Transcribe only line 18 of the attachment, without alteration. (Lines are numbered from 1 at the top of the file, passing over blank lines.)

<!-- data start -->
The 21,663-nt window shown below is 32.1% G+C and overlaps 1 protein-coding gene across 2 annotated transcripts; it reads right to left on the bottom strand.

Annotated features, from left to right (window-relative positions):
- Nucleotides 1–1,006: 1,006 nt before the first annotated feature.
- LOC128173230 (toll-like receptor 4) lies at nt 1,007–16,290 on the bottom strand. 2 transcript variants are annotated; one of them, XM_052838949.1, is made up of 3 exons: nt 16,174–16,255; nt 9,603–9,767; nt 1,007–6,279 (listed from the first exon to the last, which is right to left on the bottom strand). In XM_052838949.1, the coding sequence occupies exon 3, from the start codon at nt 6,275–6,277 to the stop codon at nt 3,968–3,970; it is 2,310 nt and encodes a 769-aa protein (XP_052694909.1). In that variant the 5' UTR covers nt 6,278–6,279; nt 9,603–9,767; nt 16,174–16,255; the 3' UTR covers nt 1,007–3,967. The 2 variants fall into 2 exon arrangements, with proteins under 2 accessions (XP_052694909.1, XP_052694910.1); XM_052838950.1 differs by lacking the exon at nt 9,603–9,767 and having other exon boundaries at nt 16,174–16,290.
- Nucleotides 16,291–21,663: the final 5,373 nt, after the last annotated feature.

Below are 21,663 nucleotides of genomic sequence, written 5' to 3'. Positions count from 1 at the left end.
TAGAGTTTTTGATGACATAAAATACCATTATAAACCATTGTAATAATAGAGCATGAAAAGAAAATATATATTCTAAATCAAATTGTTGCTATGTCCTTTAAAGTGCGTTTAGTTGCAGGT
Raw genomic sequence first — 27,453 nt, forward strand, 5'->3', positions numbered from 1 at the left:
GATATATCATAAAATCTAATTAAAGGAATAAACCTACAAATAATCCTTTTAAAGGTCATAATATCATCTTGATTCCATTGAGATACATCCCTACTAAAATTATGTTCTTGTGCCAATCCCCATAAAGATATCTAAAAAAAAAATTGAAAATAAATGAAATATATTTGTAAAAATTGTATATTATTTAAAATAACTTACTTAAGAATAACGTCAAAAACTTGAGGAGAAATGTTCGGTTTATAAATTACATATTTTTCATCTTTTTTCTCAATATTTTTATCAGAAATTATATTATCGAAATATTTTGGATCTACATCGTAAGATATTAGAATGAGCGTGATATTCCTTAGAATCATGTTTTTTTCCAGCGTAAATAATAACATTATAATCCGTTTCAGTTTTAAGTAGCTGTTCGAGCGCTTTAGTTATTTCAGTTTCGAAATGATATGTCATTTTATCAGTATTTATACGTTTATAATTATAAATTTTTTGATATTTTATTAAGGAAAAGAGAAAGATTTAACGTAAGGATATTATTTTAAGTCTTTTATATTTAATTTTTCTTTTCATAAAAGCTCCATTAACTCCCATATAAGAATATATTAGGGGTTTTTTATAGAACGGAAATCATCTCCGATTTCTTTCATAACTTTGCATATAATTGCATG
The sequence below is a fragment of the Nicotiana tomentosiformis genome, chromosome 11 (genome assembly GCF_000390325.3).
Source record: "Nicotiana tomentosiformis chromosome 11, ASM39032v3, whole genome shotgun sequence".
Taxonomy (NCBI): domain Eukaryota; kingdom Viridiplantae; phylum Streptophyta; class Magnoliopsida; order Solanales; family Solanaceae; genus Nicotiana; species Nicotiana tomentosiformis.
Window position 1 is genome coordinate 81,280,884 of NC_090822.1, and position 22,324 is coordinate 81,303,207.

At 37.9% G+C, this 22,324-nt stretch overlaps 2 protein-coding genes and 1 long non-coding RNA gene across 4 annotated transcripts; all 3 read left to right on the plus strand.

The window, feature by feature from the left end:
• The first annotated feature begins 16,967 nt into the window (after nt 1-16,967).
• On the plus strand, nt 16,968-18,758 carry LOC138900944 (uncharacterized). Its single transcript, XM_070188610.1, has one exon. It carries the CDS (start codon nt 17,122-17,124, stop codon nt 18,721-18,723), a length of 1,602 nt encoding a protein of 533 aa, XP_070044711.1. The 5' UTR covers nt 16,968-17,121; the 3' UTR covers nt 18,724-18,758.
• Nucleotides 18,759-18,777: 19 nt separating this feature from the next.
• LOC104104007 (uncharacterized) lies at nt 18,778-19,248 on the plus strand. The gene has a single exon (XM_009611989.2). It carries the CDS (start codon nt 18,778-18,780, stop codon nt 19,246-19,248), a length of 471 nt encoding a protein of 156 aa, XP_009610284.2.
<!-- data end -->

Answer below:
• Nucleotides 18,759-18,777: 19 nt separating this feature from the next.